Bell Curve The Law Talking Guy Raised by Republicans U.S. West
Well, he's kind of had it in for me ever since I accidentally ran over his dog. Actually, replace "accidentally" with "repeatedly," and replace "dog" with "son."

Thursday, September 25, 2008

The Implications of the Disorganized Right

Hi Everyone,


So the deal that was rumored to be in the offing fell through.  I'm overseas right now so I'm depending on the web and CNN International.  CNN International is reporting that the deal fell through largely because of divisions between the White House and Congressional Republicans, particularly in the House of Representatives (the House of Reps is known to be more ideologically polarized - I can explain why if anyone is interested).  CNN International is also reporting that both Republicans and Democrats are saying that McCain has been surprisingly silent in the meetings.  In other words, McCain's bold posturing about suspending his campaign was not backed up by any substance...not even bad substance.  

The problem seems to be mainly disunity on the right.  From what I gather, the Democrats are largely on the same page:  They want more oversight over the money, restrictions on using the money to pay CEO's their golden parachutes, and inclusion of some help for individual mortgage holders.  But the Republicans are deeply split.  The White House says, "Trust us" as usual.  They want a blank check for $700 billion to be spent by the Treasury Secretary without oversight or check on his authority. House Republicans want provisions on bankruptcy that would allow judges to modify mortgage terms if they are involved in a bankruptcy case and a bigger role for private money instead of tax payer funding bail outs.

What this is means that is that even as the Democrats and the White House begin to make progress towards a compromise, the House Republicans are able to disrupt it by causing problems within the Republican Party - not because of their legislative power (which is rather small).  If even a few Senate Republicans get on board with the Democrats in a compromise with the White House a deal would pass.  But if House Republicans rebel, they would threaten McCain's Presidential campaign, and I think that is what this is really about.  By injecting himself into the process, McCain offered himself as a hostage to the ideologues in the House.  I think it will go down as one of the most boneheaded political moves in the last century.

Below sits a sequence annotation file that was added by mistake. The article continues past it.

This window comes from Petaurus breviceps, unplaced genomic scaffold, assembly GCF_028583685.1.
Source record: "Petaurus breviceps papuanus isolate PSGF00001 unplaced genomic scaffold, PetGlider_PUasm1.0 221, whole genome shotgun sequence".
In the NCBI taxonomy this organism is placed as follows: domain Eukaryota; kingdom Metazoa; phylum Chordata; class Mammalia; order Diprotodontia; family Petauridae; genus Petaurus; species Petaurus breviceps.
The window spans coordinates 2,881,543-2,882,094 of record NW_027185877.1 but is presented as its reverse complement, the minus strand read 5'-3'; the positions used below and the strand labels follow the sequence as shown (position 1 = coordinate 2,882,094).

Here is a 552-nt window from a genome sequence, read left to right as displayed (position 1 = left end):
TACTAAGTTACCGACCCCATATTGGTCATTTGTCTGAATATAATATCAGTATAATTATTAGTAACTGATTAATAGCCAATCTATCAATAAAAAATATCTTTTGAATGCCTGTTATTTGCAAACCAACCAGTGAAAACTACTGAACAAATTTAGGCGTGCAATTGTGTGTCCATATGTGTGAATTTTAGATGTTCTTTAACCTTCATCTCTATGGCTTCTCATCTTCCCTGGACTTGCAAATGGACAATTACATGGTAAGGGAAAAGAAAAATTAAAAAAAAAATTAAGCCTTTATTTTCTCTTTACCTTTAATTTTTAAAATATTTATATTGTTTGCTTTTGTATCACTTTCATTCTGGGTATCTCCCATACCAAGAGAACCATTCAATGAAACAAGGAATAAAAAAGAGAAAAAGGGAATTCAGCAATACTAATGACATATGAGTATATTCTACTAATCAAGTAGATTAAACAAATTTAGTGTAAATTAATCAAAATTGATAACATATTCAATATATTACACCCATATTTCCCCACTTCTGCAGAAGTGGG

13 comments:

Dr. Strangelove said...

Actually, I think McCain showed up to disrupt the deal. I think he wants the House Republicans to hold out.

There is a big game of chicken going on. The bailout is extremely unpopular and no one wants to vote for it, but everyone knows it has to happen. So the Democrats at least want to get a little credit for acting quickly, and they also want the Republicans to take the heat along with them.

McCain showed up to ensure that did not happen. McCain wants the impasse to drag on as long as possible, making the Democrats look incompetent. McCain also wants to be seen as opposing Bush and the bailout. Then at the last minute, McCain wants to claim credit for arranging a statesmanlike, bipartisan compromise, putting "country first" to save the economy.

It is an insidious, nasty move. If McCain is successful, he can take the credit for saving the day while also opposing the bailout and opposing the Bush administration. The Democrats need to present a united front tomorrow and stop this from happening.

Raised By Republicans said...

I agree. If the Democrats present a unified front presenting a clear set of criteria, it will make it look like the Republicans can't get their ducks in a row.

Mike Stevenson said...

I think when you say "The problem seems to be disunity on the right," you should say "The only ray of hope seems to be ...".

The bailout is horrible (don't take my word for it, but maybe those:
http://www.reason.com/news/show/129041.html). As long as no deal has been finalized there's still some hope to get a smaller magnitude or more restrictions. I would love it if those republicans would block the bailout completely, but not even I can be this optimistic.

Raised By Republicans said...

Well, I think some sort of bail out is the smart thing to do. All that is being haggled over is the exact nature of it.

Bush and Paulson seem to be the highest demanders: $700 billion with no strings attached and no oversight.

The Democrats are in the middle: $700 billion in phases as necessary starting with $250 billion to approved by Congress an additional $100 billion if needed - without additional voting and an option of an additional $350 billion IF Congress approves again.

The House Republicans are claiming they have an alternative plan that won't cost taxpayers as much but I have yet to hear many details. What I hear is rumors about insurance policies against financial losses. How are these to be paid for if the banks in question are effectively insolvent?

Mike Stevenson, I sympathize with your reluctance to see any bail out with big numbers. But I'm wondering what you think the ideal response to this crisis would be.

The Law Talking Guy said...

Dr.S, McCain didn't show up to disrupt a bailout. That's way too sophisticated an analysis. Much simpler: He showed up to claim credit for it. That's why he "suspended his campaign" and all that crap to try to be the bipartisan maverick white knight. He is silent at the meetings because he doesn't really understand what is happening, and he is dumbfounded - dumbfounded - by the conservative Republicans refusing to make this thing happen.